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On April 5, 2010, an explosion ripped through Massey Energy’s Upper Big Branch Mine, killing twenty-nine coal miners. This tragedy was the deadliest mine disaster in the United States in forty years—a disaster that never should have happened. These deaths were rooted in the cynical corporate culture of Massey and its notorious former CEO Don Blankenship, and were part of an endless cycle of poverty, exploitation, and environmental abuse that has dominated the Appalachian coalfields since coal was first discovered there. And the cycle continues unabated as coal companies bury the most insidious dangers deep underground, all in search of higher profits, and hide the true costs from regulators, unions, and investors alike.

But the disaster at Upper Big Branch goes beyond the coalfields of West Virginia. It casts a global shadow, calling into bitter question why coal miners in the United States are sacrificed to erect cities on the other side of the world, why the coal wars have been allowed to rage, polarizing the country, and how the world’s voracious appetite for energy is satisfied at such horrendous cost.

With Thunder on the Mountain, Peter A. Galuszka pieces together the true story of greed and negligence behind the tragedy at the Upper Big Branch Mine, and in doing so he has created a devastating portrait of an entire industry that exposes the coal-black motivations that led to the death of twenty-nine miners and fuel the ongoing war for the world’s energy future.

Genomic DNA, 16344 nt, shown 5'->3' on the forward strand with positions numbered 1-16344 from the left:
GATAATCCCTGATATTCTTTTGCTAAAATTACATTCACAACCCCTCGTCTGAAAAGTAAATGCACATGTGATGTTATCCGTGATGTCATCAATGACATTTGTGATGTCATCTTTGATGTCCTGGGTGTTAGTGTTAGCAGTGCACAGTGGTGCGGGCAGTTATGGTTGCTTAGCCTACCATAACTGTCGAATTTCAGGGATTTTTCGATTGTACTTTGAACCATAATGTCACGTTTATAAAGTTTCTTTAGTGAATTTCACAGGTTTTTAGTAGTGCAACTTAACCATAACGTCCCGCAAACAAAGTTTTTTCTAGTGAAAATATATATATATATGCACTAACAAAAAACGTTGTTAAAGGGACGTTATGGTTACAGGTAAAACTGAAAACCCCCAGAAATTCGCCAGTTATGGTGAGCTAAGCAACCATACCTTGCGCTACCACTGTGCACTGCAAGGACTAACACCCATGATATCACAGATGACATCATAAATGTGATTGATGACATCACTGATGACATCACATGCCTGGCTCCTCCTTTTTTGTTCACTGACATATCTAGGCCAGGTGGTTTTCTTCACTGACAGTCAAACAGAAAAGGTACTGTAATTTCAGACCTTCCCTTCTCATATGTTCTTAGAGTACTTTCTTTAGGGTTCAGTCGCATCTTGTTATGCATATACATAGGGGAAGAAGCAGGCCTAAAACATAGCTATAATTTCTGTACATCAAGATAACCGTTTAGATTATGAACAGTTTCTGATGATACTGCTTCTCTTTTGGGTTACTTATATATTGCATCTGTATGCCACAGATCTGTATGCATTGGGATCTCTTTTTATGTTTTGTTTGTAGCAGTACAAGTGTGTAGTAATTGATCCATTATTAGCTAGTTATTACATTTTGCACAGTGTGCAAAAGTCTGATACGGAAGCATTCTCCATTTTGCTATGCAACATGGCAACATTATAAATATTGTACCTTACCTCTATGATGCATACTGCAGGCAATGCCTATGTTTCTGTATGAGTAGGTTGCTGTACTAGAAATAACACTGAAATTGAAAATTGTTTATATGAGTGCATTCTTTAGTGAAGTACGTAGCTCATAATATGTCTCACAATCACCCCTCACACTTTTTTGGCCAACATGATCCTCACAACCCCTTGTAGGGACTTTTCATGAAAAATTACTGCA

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review by . November 29, 2012
"How the enormous contrasts of Central Appalachia--great riches against abject poverty--came about is rooted in brutal exploitation so intense that it is an anomaly in the history of the United States. Few other parts of the country have endured more than a century and a half of such stark contrasts." -- p. 58    While the vast majority of the American people profess to be concerned about environmental matters the simple fact of the matter is that the preponderance of evidence …
Thunder on the Mountain: Death At Massey and the Dirty Secrets Behind Big Coal
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